A crucial aspect of hormone action is that it takes place at extremely low concentrations. For an estrogen, for example, typical physiological levels of the biologically-active form of an estrogen are extremely low, in the range of 10-900 pg/ml (high parts per quadrillion to low parts per trillion). This is possible because of the specificity of hormone binding to its receptor, and is biologically necessary because of the large number of signaling molecules present at any one time. Specificity and extreme sensitivity make it possible for an enormous number of signaling molecules to co-exist in circulation  without disrupting each other’s signaling. The specificity also evolved, presumably, to reduce or avoid disruption by exogenous compounds with which organisms have had evolutionary experience.
Within the past century, over 80,000 new chemicals have been synthesized and used in ways that have resulted in widespread human exposures. A subset of these chemicals are toxic; a subset of these toxic chemicals are toxic due to endocrine disruption. A small number of these chemicals have been created explicitly to alter hormone signaling, e.g., the estrogenic drug diethylstilbestrol and many pesticides (for target species). Other chemicals have molecular structures that unintentionally bear sufficient resemblance to hormones such that they are capable of binding, with varying degrees of affinity, to hormone receptors, or of interacting at the molecular level with other molecules involved in hormonal activity. Often EDCs are much less potent than the endogenous hormones in binding with receptors. An increasing number of examples appearing in the peer-reviewed literature, however, show that in some signaling pathways exogenous hormone-mimics can be equipotent and capable of provoking biological responses at picomolar (pM) levels or lower.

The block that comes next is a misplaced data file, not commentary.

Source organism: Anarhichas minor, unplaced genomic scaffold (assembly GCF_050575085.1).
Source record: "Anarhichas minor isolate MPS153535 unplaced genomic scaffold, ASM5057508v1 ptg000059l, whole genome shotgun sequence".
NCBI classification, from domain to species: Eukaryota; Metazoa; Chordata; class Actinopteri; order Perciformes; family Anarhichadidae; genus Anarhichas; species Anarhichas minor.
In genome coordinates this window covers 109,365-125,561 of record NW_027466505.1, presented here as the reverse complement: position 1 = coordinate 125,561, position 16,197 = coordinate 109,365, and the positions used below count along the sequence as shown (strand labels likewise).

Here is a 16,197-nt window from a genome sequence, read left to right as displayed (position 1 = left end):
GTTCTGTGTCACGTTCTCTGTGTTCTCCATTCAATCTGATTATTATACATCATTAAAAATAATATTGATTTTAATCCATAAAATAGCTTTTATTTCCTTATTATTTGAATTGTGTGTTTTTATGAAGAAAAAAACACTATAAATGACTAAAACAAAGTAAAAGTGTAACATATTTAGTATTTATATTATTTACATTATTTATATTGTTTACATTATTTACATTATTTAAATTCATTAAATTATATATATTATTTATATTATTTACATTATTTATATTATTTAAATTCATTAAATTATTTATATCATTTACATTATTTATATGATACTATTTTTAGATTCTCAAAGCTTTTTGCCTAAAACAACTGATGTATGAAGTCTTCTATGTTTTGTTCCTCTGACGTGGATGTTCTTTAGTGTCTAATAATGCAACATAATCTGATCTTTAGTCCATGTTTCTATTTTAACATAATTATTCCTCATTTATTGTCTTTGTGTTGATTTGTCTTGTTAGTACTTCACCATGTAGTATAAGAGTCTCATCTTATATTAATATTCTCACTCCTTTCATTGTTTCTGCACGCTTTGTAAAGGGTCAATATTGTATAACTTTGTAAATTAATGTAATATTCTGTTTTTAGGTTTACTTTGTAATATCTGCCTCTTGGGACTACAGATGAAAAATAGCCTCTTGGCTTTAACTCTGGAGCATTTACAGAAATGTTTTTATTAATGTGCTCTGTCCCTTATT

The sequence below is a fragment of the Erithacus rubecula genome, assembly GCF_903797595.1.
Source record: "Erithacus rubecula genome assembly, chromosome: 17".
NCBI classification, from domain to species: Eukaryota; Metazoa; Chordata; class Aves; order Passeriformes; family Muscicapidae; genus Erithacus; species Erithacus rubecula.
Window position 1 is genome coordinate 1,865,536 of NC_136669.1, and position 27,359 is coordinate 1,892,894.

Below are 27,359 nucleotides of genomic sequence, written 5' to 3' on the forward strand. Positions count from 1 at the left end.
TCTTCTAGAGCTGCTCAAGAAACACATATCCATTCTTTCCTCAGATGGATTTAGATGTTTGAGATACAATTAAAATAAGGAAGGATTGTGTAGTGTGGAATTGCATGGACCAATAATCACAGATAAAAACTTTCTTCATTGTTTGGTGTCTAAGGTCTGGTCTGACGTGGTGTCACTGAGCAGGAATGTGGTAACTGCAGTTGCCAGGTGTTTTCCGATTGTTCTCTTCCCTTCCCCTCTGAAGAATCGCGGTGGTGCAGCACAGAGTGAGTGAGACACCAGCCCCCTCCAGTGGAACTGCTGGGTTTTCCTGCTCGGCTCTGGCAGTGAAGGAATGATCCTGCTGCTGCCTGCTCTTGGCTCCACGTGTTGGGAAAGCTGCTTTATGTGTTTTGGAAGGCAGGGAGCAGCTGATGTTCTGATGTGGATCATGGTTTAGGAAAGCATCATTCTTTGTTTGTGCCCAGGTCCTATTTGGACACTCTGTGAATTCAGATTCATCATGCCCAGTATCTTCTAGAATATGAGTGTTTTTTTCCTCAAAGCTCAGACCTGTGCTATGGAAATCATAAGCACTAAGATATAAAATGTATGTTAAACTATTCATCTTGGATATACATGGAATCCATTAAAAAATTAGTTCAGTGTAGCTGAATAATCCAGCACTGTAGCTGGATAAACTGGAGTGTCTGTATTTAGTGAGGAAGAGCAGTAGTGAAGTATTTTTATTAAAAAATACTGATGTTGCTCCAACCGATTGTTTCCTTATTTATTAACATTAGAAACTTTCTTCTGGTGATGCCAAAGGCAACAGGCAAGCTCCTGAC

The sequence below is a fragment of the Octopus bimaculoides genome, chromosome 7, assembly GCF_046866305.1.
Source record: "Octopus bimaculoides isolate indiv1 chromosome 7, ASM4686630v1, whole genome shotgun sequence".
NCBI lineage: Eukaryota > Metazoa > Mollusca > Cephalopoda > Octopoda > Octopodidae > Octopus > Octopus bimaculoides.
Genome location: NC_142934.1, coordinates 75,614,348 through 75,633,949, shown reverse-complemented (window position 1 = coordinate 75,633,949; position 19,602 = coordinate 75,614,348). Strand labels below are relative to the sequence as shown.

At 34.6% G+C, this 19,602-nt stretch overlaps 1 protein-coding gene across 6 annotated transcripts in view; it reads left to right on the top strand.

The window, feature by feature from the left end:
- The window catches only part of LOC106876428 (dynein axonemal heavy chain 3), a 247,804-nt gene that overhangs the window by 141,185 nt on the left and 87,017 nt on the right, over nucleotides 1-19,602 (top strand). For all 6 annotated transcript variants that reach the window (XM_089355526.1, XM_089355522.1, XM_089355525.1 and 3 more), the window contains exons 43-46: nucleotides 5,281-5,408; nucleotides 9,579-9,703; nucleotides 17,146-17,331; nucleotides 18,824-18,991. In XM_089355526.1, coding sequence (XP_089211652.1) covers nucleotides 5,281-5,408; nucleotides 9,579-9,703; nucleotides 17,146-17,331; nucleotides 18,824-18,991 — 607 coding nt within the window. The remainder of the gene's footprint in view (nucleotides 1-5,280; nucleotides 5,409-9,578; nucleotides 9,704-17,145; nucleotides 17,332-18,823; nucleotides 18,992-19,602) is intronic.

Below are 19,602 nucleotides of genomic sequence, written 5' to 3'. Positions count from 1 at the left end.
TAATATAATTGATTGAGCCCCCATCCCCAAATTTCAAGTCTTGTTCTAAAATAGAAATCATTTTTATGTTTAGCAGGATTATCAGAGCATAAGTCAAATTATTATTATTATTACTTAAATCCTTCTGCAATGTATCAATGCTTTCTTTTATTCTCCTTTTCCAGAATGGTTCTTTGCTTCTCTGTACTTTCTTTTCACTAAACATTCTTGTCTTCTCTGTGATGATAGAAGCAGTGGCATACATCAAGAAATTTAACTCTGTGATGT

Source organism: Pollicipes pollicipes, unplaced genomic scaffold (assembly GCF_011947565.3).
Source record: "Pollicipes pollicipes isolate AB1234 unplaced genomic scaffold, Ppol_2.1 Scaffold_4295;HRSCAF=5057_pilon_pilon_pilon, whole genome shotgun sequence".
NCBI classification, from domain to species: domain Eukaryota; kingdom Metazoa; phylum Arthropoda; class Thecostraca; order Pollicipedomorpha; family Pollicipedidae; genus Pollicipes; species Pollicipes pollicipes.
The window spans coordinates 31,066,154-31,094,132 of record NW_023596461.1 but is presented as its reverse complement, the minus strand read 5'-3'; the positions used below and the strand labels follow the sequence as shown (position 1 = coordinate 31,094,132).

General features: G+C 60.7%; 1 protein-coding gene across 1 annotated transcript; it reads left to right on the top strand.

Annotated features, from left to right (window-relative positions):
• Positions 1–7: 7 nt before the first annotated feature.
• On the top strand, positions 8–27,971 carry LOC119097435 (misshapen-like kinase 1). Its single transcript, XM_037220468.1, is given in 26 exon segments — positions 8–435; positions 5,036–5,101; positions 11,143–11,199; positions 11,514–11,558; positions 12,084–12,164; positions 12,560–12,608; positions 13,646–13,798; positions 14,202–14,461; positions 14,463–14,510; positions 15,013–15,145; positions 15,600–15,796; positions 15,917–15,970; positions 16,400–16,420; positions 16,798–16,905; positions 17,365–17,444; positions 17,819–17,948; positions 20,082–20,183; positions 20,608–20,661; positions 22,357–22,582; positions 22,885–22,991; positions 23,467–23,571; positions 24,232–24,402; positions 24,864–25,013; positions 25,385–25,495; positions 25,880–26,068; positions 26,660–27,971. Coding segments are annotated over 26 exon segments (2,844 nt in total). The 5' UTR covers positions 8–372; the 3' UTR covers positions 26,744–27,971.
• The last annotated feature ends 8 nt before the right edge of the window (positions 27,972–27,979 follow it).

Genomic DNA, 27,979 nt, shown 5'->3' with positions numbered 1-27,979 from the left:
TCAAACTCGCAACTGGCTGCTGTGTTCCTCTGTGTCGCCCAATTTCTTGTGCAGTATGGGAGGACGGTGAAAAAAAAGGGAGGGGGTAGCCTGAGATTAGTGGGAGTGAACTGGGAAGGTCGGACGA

Most early research on EDCs focused on the effects of disruption of sexual reproduction via interactions with the estrogen and androgen nuclear receptors. Evidence gathered over the past decade now shows that the mechanisms and endpoints vulnerable to endocrine disruption are much broader than originally understood. Indeed, EDCs are now known to affect metabolism, diabetes, obesity, liver function, bone function, immune function, learning and behavior via a panoply of receptor systems and signaling pathways. In addition, the actions of EDCs on reproduction are now known to go far beyond nuclear sex steroid hormone receptors. In principal, there is virtually no endocrine signaling system or hormone pathway immune to disruption.